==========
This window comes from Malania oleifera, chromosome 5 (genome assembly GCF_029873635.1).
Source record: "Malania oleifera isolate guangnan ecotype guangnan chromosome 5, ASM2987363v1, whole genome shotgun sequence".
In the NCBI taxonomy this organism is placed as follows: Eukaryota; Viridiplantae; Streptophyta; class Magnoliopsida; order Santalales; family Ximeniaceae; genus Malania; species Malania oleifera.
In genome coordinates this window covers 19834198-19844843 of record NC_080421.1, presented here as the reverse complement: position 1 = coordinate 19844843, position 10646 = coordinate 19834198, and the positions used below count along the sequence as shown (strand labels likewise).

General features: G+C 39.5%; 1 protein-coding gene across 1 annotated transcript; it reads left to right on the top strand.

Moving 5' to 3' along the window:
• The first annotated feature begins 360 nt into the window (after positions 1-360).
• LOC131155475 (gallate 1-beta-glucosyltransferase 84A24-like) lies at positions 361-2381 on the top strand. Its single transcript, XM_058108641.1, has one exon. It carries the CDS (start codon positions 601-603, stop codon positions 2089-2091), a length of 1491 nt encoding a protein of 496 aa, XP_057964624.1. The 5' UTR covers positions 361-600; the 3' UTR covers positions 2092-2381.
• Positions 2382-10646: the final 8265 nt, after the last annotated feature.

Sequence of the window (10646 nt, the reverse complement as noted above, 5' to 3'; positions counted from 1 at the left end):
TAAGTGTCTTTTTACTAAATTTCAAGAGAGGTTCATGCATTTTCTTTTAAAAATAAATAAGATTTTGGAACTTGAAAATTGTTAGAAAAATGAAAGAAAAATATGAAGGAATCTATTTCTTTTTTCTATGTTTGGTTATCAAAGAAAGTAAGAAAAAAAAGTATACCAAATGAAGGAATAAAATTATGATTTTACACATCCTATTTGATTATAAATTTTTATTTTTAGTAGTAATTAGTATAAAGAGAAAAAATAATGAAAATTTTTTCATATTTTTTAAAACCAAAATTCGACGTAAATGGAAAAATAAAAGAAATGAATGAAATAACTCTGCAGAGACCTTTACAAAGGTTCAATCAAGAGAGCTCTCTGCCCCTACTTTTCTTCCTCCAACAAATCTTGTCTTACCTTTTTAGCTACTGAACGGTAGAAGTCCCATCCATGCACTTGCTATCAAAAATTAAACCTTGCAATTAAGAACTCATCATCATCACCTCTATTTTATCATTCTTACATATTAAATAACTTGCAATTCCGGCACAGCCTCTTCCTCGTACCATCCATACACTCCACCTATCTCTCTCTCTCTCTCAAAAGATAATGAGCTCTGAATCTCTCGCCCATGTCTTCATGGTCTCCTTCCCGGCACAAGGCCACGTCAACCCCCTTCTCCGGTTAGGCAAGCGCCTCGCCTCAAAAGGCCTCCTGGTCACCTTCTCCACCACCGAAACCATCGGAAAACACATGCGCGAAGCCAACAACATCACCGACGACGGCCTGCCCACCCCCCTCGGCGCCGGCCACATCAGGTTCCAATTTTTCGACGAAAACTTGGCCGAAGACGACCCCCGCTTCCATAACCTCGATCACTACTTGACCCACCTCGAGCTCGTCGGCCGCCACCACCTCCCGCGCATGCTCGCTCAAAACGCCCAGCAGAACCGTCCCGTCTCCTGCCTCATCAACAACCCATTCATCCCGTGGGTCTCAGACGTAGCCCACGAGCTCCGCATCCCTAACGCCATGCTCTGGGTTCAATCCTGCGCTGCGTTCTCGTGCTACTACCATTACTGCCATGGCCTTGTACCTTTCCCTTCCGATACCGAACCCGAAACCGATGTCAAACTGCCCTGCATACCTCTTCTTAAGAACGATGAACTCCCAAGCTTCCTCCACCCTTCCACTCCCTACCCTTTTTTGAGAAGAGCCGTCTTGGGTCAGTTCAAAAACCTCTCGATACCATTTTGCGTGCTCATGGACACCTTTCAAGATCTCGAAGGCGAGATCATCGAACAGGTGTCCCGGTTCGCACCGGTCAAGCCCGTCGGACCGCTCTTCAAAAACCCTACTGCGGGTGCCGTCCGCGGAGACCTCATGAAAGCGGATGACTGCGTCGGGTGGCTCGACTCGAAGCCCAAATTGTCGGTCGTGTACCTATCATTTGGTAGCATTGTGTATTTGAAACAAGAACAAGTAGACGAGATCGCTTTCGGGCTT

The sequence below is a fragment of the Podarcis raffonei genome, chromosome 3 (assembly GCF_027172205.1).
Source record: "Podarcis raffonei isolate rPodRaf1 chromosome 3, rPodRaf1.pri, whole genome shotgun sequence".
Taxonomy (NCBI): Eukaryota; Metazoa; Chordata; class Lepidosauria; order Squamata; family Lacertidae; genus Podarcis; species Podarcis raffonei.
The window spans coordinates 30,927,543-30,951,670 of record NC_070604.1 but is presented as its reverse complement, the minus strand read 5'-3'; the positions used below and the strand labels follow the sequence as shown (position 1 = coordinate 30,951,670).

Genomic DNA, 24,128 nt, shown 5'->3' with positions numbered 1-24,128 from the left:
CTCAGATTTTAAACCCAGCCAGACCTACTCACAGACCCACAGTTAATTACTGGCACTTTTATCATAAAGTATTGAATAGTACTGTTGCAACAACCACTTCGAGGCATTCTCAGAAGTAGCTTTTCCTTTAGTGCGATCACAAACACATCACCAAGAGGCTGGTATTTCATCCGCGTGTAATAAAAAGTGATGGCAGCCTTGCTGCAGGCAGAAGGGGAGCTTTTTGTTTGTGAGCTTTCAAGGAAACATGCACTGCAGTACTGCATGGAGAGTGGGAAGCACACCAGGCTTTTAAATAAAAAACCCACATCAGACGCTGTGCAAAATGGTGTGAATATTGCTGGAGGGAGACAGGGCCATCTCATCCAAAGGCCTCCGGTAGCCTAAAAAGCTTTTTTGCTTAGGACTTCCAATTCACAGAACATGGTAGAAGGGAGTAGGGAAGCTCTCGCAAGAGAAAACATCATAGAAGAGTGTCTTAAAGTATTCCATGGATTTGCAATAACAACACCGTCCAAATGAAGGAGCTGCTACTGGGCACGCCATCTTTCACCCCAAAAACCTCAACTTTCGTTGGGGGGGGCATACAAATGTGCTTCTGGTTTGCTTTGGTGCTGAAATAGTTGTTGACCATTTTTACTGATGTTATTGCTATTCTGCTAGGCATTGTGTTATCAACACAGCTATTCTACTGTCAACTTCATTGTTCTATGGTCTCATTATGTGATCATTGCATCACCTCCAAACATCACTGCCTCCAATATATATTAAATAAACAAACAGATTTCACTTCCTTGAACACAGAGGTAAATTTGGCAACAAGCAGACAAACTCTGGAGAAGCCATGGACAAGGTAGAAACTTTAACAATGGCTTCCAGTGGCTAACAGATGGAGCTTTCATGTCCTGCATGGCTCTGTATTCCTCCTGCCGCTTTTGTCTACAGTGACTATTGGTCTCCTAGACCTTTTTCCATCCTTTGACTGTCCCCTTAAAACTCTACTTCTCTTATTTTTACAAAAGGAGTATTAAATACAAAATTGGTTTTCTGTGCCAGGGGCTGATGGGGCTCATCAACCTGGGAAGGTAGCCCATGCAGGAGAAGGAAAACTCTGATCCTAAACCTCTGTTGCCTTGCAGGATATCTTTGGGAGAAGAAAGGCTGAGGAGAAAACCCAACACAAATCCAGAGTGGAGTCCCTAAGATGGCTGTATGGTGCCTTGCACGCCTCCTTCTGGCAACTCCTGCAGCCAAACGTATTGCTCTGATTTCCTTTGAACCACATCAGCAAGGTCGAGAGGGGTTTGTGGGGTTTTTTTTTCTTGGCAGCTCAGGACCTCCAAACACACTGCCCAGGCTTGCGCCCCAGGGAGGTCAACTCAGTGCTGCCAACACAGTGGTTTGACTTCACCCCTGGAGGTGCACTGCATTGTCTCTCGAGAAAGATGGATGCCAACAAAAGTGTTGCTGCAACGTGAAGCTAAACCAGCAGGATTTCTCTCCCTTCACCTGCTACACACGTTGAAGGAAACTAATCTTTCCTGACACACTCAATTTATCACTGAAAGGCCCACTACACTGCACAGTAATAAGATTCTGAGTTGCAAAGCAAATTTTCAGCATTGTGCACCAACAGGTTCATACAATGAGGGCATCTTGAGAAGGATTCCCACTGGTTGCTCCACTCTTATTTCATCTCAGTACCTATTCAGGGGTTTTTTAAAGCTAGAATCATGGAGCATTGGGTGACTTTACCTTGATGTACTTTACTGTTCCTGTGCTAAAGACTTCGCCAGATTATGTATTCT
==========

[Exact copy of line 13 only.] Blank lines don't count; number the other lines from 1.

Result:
Source record: "Podarcis raffonei isolate rPodRaf1 chromosome 3, rPodRaf1.pri, whole genome shotgun sequence".